Earlier in the 20th century, taller retaining walls were often gravity walls made from large masses of concrete or stone. Today, taller retaining walls are increasingly built as composite gravity walls such as: geosynthetics such as geocell cellular confinement earth retention or with precast facing; gabions (stacked steel wire baskets filled with rocks); crib walls (cells built up log cabin style from precast concrete or timber and filled with granular material).[8]


Cantilevered retaining walls are made from an internal stem of steel-reinforced, cast-in-place concrete or mortared masonry (often in the shape of an inverted T). These walls cantilever loads (like a beam) to a large, structural footing, converting horizontal pressures from behind the wall to vertical pressures on the ground below. Sometimes cantilevered walls are buttressed on the front, or include a counterfort on the back, to improve their strength resisting high loads. Buttresses are short wing walls at right angles to the main trend of the wall. These walls require rigid concrete footings below seasonal frost depth. This type of wall uses much less material than a traditional gravity wall.

Sheet piling

Sheet pile wall

Sheet pile retaining walls are usually used in soft soil and tight spaces. Sheet pile walls are driven into the ground and are composed of a variety of material including steel, vinyl, aluminum, fiberglass or wood planks. For a quick estimate the material is usually driven 1/3 above ground, 2/3 below ground, but this may be altered depending on the environment. Taller sheet pile walls will need a tie-back anchor, or "dead-man" placed in the soil a distance behind the face of the wall, that is tied to the wall, usually by a cable or a rod. Anchors are then placed behind the potential failure plane in the soil.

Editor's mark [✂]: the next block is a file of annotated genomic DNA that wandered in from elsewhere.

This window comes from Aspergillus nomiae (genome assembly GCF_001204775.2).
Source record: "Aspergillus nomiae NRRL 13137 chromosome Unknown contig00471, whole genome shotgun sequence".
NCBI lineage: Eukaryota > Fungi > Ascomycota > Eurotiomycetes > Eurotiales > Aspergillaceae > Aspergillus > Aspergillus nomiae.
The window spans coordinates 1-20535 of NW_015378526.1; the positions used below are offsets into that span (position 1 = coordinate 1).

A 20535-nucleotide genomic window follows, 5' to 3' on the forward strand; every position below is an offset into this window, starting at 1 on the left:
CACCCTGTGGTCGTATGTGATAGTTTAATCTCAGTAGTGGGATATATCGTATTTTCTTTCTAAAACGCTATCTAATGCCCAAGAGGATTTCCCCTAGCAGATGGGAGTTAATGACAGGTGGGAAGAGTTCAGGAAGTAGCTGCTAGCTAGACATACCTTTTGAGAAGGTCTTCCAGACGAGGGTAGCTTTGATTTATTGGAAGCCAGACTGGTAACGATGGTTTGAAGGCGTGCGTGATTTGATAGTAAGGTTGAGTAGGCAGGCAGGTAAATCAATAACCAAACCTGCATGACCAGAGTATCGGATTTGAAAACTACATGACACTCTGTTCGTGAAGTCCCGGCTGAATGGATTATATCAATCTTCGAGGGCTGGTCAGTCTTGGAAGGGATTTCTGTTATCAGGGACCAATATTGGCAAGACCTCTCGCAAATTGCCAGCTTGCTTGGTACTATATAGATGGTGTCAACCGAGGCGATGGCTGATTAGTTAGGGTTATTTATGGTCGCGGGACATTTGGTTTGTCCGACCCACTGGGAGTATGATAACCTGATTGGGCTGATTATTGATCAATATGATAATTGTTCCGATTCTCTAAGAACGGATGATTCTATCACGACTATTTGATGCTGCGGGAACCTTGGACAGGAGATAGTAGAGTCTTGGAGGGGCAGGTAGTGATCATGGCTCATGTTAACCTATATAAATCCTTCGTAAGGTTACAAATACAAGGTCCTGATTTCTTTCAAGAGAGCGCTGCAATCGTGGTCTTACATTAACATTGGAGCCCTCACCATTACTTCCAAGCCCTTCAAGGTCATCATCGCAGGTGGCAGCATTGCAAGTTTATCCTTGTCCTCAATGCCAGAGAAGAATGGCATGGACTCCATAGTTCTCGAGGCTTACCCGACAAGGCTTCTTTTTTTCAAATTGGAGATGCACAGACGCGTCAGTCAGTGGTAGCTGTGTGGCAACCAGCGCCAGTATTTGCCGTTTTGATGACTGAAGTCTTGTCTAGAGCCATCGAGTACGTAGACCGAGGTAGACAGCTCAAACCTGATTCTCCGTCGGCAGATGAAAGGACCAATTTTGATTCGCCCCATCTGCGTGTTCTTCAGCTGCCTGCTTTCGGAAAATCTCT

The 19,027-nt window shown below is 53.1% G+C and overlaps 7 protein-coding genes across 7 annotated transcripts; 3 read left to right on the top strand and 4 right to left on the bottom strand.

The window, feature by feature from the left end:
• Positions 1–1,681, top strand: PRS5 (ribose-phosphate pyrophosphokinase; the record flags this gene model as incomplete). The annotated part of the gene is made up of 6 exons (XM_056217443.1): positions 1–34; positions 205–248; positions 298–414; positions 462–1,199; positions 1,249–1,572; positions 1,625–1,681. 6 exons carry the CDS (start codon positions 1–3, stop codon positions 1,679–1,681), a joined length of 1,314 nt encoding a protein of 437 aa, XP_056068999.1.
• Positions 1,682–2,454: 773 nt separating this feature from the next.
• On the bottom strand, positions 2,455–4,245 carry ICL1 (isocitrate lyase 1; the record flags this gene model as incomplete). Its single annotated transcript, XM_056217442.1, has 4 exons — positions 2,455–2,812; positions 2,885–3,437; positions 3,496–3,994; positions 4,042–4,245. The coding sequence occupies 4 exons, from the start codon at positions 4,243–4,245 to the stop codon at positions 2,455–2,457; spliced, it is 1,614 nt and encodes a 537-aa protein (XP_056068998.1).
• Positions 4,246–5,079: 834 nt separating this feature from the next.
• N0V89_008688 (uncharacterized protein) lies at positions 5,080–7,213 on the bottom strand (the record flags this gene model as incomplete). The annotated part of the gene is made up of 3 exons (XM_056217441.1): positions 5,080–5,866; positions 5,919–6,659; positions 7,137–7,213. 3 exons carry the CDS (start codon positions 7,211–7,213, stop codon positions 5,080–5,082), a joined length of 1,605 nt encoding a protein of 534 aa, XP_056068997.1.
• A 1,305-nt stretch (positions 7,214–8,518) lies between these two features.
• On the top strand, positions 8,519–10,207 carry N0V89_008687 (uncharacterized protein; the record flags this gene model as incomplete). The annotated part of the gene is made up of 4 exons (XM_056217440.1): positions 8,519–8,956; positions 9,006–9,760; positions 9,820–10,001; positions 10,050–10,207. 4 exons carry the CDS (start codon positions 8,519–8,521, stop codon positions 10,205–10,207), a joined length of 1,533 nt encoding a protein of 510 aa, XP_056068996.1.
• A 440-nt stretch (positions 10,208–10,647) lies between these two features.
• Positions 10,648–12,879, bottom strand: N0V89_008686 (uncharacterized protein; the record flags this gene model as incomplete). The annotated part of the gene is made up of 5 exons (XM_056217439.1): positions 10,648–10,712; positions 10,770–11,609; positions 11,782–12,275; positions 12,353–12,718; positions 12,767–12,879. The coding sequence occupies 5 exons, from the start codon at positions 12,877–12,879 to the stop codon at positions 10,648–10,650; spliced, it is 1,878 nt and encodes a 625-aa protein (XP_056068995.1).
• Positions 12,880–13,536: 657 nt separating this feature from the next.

Bored pile

Bored pile retaining walls are built by assembling a sequence of bored piles, proceeded by excavating away the excess soil. Depending on the project, the bored pile retaining wall may include a series of earth anchors, reinforcing beams, soil improvement operations and shotcrete reinforcement layer. This construction technique tends to be employed in scenarios where sheet piling is a valid construction solution, but where the vibration or noise levels generated by a pile driver are not acceptable.


Anchored wall
Anchored wall in the mountainous region of Rio de Janeiro state, Brazil

An anchored retaining wall can be constructed in any of the aforementioned styles but also includes additional strength using cables or other stays anchored in the rock or soil behind it. Usually driven into the material with boring, anchors are then expanded at the end of the cable, either by mechanical means or often by injecting pressurized concrete, which expands to form a bulb in the soil. Technically complex, this method is very useful where high loads are expected, or where the wall itself has to be slender and would otherwise be too weak. Soil-nailed walls (soil reinforced in place with steel and concrete rods).

Alternative retaining techniques

Soil nailing

Soil nailing is a technique in which soil slopes, excavations or retaining walls are reinforced by the insertion of relatively slender elements – normally steel reinforcing bars. The bars are usually installed into a pre-drilled hole and then grouted into place or drilled and grouted simultaneously. They are usually installed untensioned at a slight downward inclination. A rigid or flexible facing (often sprayed concrete) or isolated soil nail heads may be used at the surface.


A number of systems exist that do not consist of just the wall, but reduce the earth pressure acting directly on the wall. These are usually used in combination with one of the other wall types, though some may only use it as facing, i.e., for visual purposes.

Gabion meshes